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When Javit Thao learned about the Medical College of Wisconsin’s Advocates in Medicine Pathway (AMP) program, it sounded like a perfect fit.

“I’ve never really seen a pre-med program aimed toward specifically me, a Hmong person,” said the senior biomedical science major from Oshkosh. “I was kind of amazed by that so I decided to apply.”

Thao applied, was accepted, and earlier this year was one of a cohort of 10 students to receive experience, guidance and mentorship that will help him on his journey from graduation to medical school beyond.

What is the AMP program? 

AMP is designed for college juniors and seniors or graduates with a strong desire to move on to medical school but haven’t yet been admitted. Preference is given to students who come from rural and/or Hmong backgrounds and have connections to central Wisconsin.

“One of the big things the program emphasizes is a lot of students that come from underrepresented populations don’t really have guidelines or anyone to help support them when getting into medicine,” he said. “Being able to have these guidelines, have these resources available and telling us step by step how to apply to med school, how much it might cost, the scholarships available—that sort of guidance is extremely helpful because I didn’t have much background before coming into the program.”

The program ran January through July and included students from Wisconsin and Minnesota. It included eight weeks of virtual advising sessions on topics like what to expect in medical school interviews, preparing for the Medical College Admission Test (MCAT) and more. There also was an online course centered on the examination of case studies, a one-week on-site clinical rotation shadowing a physician, and lastly an eight-week internship.

For the internship, Thao spent time with the Wisconsin Institute for Public Policy and Service (WIPPS) in Wausau. WIPPS—a unit of the Universities of Wisconsin—is an organization with a mission to educate and engage Wisconsin residents, develop future leaders and help communities meet their needs.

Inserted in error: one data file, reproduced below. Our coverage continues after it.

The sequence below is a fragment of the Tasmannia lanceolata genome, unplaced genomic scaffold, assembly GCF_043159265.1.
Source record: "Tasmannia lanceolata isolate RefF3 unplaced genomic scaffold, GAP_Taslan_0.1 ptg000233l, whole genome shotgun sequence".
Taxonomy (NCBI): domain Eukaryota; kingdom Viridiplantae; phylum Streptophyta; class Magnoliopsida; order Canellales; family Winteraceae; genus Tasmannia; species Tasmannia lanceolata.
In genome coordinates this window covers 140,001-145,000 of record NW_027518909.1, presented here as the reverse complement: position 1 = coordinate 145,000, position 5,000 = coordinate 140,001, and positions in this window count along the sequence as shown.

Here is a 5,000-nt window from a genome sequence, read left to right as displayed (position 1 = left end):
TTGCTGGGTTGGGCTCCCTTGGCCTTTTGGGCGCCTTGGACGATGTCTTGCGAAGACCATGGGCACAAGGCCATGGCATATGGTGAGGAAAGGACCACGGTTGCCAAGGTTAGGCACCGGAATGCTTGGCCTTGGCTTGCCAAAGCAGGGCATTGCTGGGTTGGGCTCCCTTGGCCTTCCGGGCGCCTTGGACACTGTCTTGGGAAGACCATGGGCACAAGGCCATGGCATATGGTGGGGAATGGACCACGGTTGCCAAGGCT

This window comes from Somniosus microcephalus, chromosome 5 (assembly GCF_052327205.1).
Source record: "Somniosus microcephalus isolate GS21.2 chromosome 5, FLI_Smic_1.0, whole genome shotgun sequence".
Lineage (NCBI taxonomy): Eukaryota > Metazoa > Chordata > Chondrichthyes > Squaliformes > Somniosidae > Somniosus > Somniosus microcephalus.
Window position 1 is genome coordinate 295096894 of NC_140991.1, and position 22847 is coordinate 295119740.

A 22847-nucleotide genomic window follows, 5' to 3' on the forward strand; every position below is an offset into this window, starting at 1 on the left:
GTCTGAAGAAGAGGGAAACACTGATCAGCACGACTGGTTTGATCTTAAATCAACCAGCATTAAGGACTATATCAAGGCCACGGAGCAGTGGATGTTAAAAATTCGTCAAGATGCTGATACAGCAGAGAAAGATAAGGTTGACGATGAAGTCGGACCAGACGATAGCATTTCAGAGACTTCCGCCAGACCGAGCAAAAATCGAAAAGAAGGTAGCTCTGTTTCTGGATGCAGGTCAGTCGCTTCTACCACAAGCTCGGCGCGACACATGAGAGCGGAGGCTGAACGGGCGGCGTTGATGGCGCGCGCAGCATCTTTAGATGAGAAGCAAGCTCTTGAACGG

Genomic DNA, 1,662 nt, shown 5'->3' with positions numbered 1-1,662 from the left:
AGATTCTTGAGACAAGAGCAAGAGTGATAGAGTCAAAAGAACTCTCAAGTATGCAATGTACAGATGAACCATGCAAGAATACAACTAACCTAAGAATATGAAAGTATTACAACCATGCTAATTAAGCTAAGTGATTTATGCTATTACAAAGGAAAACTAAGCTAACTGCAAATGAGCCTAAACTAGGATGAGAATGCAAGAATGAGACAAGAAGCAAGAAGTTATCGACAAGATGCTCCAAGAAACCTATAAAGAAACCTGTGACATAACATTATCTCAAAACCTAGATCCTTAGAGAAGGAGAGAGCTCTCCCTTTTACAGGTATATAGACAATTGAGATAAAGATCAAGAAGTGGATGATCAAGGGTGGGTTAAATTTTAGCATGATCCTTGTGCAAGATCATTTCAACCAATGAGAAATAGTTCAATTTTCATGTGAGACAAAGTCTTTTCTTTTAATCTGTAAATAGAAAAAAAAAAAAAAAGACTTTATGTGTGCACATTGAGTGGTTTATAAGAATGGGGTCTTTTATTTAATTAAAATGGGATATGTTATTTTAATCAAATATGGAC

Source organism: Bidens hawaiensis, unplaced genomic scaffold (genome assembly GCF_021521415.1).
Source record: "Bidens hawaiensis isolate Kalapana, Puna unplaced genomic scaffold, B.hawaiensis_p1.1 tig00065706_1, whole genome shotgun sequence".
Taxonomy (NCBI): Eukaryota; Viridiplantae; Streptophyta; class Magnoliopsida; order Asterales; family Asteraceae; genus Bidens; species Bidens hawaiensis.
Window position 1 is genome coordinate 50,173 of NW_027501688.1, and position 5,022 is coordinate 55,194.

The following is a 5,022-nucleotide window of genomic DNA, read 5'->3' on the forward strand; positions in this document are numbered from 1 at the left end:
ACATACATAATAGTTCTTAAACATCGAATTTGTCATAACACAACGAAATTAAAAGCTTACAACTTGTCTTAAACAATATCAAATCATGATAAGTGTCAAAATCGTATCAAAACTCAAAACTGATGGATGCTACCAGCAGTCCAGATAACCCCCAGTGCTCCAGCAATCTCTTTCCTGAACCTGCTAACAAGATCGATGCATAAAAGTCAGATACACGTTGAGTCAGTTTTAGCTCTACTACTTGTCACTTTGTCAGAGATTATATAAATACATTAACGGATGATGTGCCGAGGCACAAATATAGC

Overall, he said, the AMP program “absolutely” has him better set up for what’s to come. So he was right: The fit was perfect.

“I met a lot of like-minded people who wanted to be a part of medicine and it really ignited my passion to do my best and really try to get into medicine,” he said. “Getting to meet all those people was a really, really wonderful experience.”

What comes next? 

After he graduates in May, he plans to take a year to study to earn his Emergency Medical Technician license and prepare to take the MCAT. If all goes as planned, after he passes the MCAT he wants to go to medical school at the Medical College of Wisconsin-Central Wisconsin, the campus of which he visited as part of the AMP program.

John Chan, a former assistant professor at UW Oshkosh now teaching at UW-Madison, had Thao in lab classes and helped him prepare to present research at two conferences.

“I have no doubt that Javit will accomplish whatever it is he sets his mind to,” Chan said. “I’m glad he’s taking advantage of opportunities like undergraduate research and the MCW summer program to hone in on what his interests are.”

Chan said one reason the AMP program is significant is because of its targeted inclusion of Hmong students. Hmong students, he said, are often ineligible for programs aimed at increasing diversity in higher education.

Once Thao gets to medical school, he’d like to study psychiatry. He wants to help destigmatize issues of mental health and help young people, especially.

“Psychiatry interested me because of the pandemic and people who were struggling with mental health,” he said. “Me seeing personally other people affected and how much, that has really gotten me interested in learning about mental health and how much people really don’t know about it or care about it or stigmatize it.

“My basic goal is to have mental health treated just like your physical health—they’re both equally as important.”

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